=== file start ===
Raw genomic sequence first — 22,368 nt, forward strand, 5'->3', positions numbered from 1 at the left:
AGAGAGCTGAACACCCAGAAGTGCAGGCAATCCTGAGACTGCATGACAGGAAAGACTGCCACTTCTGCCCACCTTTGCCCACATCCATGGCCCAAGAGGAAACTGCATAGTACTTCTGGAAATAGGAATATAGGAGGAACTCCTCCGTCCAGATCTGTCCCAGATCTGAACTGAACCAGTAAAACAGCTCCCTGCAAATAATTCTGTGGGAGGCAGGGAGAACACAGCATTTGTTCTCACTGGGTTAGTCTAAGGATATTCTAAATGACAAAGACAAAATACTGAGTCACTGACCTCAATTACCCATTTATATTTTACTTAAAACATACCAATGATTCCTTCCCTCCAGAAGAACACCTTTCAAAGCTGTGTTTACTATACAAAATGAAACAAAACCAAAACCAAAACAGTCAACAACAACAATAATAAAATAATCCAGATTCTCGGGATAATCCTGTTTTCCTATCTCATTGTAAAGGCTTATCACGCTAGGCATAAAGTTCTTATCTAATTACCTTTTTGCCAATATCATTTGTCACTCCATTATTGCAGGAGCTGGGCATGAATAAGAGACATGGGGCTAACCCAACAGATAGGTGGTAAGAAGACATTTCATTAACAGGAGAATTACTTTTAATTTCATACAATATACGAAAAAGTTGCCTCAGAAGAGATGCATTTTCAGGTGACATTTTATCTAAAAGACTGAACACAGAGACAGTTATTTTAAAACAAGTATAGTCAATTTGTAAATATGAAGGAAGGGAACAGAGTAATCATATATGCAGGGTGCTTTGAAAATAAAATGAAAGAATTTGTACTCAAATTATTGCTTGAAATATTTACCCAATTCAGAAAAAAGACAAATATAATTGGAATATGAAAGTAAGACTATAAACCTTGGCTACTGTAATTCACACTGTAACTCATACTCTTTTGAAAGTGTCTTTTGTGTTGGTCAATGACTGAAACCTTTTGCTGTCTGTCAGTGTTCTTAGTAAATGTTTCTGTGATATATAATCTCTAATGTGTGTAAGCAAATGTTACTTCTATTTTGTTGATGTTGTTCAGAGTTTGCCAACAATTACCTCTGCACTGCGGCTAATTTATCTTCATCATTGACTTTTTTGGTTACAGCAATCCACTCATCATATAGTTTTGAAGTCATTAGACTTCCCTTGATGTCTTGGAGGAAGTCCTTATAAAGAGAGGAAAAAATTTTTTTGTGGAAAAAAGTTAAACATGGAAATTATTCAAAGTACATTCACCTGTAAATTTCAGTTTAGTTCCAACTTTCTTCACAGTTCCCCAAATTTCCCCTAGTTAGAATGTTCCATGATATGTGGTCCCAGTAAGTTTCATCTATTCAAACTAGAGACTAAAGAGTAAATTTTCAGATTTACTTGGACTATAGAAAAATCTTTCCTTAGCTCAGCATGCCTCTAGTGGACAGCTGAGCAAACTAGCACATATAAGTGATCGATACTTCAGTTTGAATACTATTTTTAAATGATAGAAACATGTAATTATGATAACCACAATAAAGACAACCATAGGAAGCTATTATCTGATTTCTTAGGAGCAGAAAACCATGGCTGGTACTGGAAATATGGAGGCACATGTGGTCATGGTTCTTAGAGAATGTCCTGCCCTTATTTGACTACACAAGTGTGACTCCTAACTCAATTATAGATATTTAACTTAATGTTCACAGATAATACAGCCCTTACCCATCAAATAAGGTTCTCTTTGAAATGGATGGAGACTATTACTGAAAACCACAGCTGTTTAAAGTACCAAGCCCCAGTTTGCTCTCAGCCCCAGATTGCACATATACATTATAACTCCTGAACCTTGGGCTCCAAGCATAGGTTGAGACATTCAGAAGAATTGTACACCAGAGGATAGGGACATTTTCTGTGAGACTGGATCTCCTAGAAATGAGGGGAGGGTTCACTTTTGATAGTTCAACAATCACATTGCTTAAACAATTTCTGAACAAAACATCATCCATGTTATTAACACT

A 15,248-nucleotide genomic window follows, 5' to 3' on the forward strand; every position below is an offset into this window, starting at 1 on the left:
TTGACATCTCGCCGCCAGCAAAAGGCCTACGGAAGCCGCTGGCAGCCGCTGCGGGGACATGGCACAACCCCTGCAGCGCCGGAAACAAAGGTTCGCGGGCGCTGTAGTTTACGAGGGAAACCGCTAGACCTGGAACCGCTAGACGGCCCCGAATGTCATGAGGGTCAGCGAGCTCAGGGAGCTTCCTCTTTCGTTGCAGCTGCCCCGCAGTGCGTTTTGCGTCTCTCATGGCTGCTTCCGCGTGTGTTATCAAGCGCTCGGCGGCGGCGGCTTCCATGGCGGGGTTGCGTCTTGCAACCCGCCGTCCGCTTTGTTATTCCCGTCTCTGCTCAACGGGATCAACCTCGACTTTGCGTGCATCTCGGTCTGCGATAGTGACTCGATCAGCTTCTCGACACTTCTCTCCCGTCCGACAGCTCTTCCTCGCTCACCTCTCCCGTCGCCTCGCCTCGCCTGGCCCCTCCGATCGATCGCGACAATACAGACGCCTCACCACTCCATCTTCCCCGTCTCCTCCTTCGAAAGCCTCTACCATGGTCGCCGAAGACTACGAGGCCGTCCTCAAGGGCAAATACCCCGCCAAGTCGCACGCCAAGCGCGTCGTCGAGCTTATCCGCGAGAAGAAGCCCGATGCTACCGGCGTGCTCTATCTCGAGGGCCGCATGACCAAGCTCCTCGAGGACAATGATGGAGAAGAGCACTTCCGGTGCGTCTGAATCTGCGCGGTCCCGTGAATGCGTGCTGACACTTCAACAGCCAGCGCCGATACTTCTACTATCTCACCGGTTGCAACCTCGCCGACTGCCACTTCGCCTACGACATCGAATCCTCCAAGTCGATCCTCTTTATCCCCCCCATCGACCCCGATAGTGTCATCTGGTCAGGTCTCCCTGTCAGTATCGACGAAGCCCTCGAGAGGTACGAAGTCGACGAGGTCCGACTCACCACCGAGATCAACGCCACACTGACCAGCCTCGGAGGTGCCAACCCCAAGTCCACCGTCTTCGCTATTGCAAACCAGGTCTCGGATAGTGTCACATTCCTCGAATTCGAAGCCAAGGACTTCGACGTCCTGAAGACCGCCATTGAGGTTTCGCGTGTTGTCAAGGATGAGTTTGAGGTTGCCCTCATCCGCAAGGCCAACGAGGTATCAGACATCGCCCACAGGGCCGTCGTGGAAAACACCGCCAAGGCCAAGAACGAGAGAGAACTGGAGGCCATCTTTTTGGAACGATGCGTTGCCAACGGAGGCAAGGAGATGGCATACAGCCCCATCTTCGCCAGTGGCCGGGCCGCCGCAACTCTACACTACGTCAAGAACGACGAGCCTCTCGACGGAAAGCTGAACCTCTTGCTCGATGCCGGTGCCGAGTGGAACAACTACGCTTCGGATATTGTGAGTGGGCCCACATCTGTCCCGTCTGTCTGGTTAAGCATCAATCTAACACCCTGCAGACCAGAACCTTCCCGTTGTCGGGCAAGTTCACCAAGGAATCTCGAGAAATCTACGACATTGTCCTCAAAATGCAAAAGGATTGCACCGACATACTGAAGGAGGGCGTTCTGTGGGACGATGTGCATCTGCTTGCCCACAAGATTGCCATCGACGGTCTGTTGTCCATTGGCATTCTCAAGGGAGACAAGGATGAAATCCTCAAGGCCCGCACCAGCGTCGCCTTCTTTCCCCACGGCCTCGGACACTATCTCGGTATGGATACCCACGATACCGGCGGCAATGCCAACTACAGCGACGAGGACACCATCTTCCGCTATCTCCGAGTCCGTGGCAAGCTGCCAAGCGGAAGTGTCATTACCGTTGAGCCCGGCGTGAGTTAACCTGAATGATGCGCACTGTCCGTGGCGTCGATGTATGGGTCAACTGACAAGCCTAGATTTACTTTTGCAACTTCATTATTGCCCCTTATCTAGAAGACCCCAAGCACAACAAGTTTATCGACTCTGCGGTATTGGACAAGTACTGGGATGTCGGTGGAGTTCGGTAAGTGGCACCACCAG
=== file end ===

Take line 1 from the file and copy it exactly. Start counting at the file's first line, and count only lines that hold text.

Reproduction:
Raw genomic sequence first — 22,368 nt, forward strand, 5'->3', positions numbered from 1 at the left: